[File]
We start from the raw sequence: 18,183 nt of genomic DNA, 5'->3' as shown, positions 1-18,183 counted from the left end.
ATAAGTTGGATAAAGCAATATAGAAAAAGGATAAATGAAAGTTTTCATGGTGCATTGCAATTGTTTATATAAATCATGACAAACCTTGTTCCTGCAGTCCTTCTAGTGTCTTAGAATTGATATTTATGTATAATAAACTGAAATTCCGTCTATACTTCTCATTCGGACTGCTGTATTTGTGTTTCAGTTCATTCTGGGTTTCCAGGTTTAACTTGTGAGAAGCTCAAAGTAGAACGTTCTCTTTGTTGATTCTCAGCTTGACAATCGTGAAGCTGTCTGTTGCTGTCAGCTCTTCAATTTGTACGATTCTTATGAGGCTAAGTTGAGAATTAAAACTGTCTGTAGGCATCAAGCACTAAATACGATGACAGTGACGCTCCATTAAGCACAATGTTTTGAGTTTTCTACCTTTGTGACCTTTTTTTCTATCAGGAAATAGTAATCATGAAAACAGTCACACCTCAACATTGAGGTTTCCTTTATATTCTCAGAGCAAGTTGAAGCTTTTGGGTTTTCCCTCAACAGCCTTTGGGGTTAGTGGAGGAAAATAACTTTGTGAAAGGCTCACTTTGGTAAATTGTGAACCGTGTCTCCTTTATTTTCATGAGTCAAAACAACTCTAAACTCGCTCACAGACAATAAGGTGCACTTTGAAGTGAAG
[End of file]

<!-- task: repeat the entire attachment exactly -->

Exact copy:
We start from the raw sequence: 18,183 nt of genomic DNA, 5'->3' as shown, positions 1-18,183 counted from the left end.
ATAAGTTGGATAAAGCAATATAGAAAAAGGATAAATGAAAGTTTTCATGGTGCATTGCAATTGTTTATATAAATCATGACAAACCTTGTTCCTGCAGTCCTTCTAGTGTCTTAGAATTGATATTTATGTATAATAAACTGAAATTCCGTCTATACTTCTCATTCGGACTGCTGTATTTGTGTTTCAGTTCATTCTGGGTTTCCAGGTTTAACTTGTGAGAAGCTCAAAGTAGAACGTTCTCTTTGTTGATTCTCAGCTTGACAATCGTGAAGCTGTCTGTTGCTGTCAGCTCTTCAATTTGTACGATTCTTATGAGGCTAAGTTGAGAATTAAAACTGTCTGTAGGCATCAAGCACTAAATACGATGACAGTGACGCTCCATTAAGCACAATGTTTTGAGTTTTCTACCTTTGTGACCTTTTTTTCTATCAGGAAATAGTAATCATGAAAACAGTCACACCTCAACATTGAGGTTTCCTTTATATTCTCAGAGCAAGTTGAAGCTTTTGGGTTTTCCCTCAACAGCCTTTGGGGTTAGTGGAGGAAAATAACTTTGTGAAAGGCTCACTTTGGTAAATTGTGAACCGTGTCTCCTTTATTTTCATGAGTCAAAACAACTCTAAACTCGCTCACAGACAATAAGGTGCACTTTGAAGTGAAG